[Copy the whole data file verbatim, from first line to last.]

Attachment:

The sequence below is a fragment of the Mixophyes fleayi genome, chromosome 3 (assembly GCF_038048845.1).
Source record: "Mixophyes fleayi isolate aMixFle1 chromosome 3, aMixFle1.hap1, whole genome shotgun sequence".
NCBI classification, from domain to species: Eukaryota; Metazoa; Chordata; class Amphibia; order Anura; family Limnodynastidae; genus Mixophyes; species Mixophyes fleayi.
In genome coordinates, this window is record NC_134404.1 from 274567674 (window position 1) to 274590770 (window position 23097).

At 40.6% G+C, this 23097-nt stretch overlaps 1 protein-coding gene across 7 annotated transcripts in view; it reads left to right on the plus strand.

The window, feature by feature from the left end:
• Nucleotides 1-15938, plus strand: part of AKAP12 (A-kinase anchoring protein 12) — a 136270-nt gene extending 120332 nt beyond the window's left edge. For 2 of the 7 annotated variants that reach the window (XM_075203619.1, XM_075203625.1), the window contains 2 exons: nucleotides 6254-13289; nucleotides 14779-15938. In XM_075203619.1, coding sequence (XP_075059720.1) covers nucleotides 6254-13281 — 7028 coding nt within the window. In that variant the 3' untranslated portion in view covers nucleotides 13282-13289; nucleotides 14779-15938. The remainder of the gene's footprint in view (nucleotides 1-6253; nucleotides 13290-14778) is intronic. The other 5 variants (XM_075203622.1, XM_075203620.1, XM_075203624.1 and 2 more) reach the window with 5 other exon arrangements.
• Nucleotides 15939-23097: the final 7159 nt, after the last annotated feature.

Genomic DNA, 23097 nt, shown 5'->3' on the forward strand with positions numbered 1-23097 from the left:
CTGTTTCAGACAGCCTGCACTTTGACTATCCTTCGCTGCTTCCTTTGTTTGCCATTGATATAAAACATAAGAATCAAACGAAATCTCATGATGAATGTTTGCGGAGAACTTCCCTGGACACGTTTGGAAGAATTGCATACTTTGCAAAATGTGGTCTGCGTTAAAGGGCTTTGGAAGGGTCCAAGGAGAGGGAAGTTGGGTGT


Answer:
The sequence below is a fragment of the Mixophyes fleayi genome, chromosome 3 (assembly GCF_038048845.1).
Source record: "Mixophyes fleayi isolate aMixFle1 chromosome 3, aMixFle1.hap1, whole genome shotgun sequence".
NCBI classification, from domain to species: Eukaryota; Metazoa; Chordata; class Amphibia; order Anura; family Limnodynastidae; genus Mixophyes; species Mixophyes fleayi.
In genome coordinates, this window is record NC_134404.1 from 274567674 (window position 1) to 274590770 (window position 23097).

At 40.6% G+C, this 23097-nt stretch overlaps 1 protein-coding gene across 7 annotated transcripts in view; it reads left to right on the plus strand.

The window, feature by feature from the left end:
• Nucleotides 1-15938, plus strand: part of AKAP12 (A-kinase anchoring protein 12) — a 136270-nt gene extending 120332 nt beyond the window's left edge. For 2 of the 7 annotated variants that reach the window (XM_075203619.1, XM_075203625.1), the window contains 2 exons: nucleotides 6254-13289; nucleotides 14779-15938. In XM_075203619.1, coding sequence (XP_075059720.1) covers nucleotides 6254-13281 — 7028 coding nt within the window. In that variant the 3' untranslated portion in view covers nucleotides 13282-13289; nucleotides 14779-15938. The remainder of the gene's footprint in view (nucleotides 1-6253; nucleotides 13290-14778) is intronic. The other 5 variants (XM_075203622.1, XM_075203620.1, XM_075203624.1 and 2 more) reach the window with 5 other exon arrangements.
• Nucleotides 15939-23097: the final 7159 nt, after the last annotated feature.

Genomic DNA, 23097 nt, shown 5'->3' on the forward strand with positions numbered 1-23097 from the left:
CTGTTTCAGACAGCCTGCACTTTGACTATCCTTCGCTGCTTCCTTTGTTTGCCATTGATATAAAACATAAGAATCAAACGAAATCTCATGATGAATGTTTGCGGAGAACTTCCCTGGACACGTTTGGAAGAATTGCATACTTTGCAAAATGTGGTCTGCGTTAAAGGGCTTTGGAAGGGTCCAAGGAGAGGGAAGTTGGGTGT